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Stewards: Peter- a good steward

By Charlie Osewalt | 16 May 2013

 Stewardship Stewards series- Peter

Peter, a good steward


Simon Peter is a worshipper.

He serves what he worships. And he also stewards and manages what he serves. What does Simon Peter steward? And how and why is his stewardship good?

These two questions have together one immediate solution: Before his campfire meal with Jesus, (John 21) Simon Peter served men. He was a people pleaser par excellence. A well-liked leader, a ruler of a team of fishing boats, people depended on him and he was totally dependable. He worshipped being liked and respected. And he was. Peter pleased his god ─ men’s approval ─ and was well-rewarded.

But Peter begins to change after he first encounters Jesus (Luke 5). It is the morning after a poor night of work. Peter's two boats and crews have laboured and caught nothing. Jesus enters Pete’s boat and requests that they move out a little from the shore. Peter listens. After teaching, Jesus asks Peter to fish again. Simon Peter's revealing response:

Simon answered, “Master, we’ve worked hard all night and haven’t caught anything. But because you say so, I will let down the nets.”

When they had done so, they caught such a large number of fish that their nets began to break…both boats so full that they began to sink.

A miracle: where there was nothing, now there is everything.

When Simon Peter saw this, he fell at Jesus’ knees and said, “Go away from me, Lord; I am a sinful man!”

Peter falls to his knees, but he is not worshipping. He is caught in fear. Jesus is no longer a “master”, one of many good masters and teachers. Jesus is “Lord”. Peter is deeply attracted to Jesus, yet he is also repelled. He needs Jesus to “go away.” But Jesus stays.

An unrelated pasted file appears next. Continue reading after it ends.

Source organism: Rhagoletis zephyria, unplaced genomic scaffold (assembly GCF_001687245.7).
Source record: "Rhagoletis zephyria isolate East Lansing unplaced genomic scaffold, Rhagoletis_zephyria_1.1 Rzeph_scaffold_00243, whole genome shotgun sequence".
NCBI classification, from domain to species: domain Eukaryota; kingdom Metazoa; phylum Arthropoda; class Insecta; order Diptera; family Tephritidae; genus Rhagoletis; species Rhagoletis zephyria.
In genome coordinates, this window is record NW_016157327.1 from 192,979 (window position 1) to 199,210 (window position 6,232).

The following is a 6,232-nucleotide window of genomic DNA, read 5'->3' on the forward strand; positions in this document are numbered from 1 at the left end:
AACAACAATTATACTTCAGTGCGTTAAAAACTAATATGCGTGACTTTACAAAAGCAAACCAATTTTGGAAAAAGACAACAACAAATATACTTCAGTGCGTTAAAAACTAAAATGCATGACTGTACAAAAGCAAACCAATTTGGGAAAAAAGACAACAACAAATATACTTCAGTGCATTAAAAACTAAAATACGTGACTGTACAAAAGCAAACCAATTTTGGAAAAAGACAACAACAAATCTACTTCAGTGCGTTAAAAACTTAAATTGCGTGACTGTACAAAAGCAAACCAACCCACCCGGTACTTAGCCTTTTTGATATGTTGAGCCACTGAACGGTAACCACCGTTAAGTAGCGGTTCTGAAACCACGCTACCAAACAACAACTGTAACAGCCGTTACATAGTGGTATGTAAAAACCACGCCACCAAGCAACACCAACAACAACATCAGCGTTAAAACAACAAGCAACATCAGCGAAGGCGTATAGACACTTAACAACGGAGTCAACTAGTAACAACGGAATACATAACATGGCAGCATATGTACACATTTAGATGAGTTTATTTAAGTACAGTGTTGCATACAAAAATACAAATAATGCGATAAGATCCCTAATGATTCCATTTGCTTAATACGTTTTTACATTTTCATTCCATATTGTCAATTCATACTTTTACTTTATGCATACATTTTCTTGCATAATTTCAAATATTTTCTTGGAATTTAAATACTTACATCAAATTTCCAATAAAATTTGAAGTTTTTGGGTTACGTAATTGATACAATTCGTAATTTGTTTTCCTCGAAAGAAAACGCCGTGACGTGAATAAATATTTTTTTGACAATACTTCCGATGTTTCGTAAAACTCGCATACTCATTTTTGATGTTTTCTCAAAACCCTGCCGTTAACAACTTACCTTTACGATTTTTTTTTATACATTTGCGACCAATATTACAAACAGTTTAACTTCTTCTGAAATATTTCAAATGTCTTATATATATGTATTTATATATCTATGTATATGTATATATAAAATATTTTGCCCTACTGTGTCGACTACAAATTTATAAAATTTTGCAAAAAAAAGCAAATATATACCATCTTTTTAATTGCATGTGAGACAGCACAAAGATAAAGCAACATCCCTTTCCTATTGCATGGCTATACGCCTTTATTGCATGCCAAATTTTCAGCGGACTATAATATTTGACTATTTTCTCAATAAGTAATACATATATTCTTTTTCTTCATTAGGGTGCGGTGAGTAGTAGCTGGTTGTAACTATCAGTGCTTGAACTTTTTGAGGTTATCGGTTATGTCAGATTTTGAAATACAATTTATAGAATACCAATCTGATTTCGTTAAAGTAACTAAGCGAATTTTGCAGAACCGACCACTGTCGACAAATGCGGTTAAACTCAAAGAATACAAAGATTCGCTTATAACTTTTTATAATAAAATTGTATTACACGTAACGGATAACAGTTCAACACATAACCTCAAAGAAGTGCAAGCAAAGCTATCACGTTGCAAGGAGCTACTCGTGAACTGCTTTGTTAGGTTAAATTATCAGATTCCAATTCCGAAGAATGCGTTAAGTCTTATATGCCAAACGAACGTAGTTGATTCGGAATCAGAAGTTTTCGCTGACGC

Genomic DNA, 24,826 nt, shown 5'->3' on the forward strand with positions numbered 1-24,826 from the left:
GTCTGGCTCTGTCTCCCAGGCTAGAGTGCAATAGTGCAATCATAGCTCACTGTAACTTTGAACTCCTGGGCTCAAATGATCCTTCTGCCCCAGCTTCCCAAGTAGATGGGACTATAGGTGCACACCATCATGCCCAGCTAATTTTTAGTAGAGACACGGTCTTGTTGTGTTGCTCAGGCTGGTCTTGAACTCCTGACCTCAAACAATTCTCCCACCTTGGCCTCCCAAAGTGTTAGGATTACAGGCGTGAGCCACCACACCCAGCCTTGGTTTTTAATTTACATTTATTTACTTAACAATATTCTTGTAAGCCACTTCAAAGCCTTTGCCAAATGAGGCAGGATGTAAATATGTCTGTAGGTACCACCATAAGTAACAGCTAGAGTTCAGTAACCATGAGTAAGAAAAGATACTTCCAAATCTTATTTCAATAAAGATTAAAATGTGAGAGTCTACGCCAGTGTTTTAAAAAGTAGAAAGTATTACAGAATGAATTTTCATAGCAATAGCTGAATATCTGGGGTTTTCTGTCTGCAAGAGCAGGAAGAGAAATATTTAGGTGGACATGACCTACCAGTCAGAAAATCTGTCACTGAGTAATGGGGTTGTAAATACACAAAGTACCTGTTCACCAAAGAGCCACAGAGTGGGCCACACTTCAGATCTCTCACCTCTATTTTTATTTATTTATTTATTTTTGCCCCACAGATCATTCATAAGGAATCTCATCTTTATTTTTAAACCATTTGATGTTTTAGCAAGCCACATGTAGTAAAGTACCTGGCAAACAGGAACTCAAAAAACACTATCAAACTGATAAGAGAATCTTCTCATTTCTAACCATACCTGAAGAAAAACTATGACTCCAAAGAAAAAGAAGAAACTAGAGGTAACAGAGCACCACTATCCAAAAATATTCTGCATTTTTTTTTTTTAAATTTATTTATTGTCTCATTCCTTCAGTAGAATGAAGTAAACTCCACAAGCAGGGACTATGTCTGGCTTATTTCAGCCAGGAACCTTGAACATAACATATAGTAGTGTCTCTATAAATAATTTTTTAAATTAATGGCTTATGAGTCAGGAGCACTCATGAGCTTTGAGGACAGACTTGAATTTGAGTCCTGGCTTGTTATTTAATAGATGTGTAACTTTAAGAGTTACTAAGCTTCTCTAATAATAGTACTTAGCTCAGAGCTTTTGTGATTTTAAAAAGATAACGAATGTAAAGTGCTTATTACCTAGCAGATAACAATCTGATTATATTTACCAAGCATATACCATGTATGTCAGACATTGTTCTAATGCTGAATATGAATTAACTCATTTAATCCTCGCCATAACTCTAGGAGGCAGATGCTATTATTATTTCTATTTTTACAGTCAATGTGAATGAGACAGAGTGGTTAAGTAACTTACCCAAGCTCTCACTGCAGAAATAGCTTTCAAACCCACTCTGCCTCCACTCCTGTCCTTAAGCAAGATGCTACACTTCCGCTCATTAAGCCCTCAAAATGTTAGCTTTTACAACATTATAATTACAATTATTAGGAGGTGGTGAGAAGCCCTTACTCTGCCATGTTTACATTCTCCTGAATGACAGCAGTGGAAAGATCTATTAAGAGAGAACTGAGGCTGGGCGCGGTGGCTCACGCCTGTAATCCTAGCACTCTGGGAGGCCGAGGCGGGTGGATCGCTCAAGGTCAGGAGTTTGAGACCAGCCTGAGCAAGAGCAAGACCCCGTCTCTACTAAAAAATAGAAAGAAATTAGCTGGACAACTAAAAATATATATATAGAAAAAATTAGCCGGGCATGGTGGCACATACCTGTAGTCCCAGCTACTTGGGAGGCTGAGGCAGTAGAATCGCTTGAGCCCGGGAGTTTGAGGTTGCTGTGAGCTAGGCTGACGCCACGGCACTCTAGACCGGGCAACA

Then Jesus said to Simon, “Don’t be afraid; from now on you will fish for people.”  So they pulled their boats up on shore, left everything and followed him.

Jesus’ first command to Peter is to banish Peter’s fear. Peter then leaves everything behind: his fear, his boats, worship of man’s approval. Change begins because Peter’s object of worship is different: Jesus.

Peter is drawn in by a perfect love that removes, casts out fear. Peter, now a good steward, follows.


Want to go deeper? You can download the PDF below for more:

Posted by Charlie Osewalt

Charles Osewalt is a husband, father of four children and former elder at Redeemer Church NYC. He has worked in schools for the last twenty years as principal in the Morrisanna section of the Bronx. He formerly worked as a content and curriculum specialist for Stewardship. He tweets at @charlesosewalt


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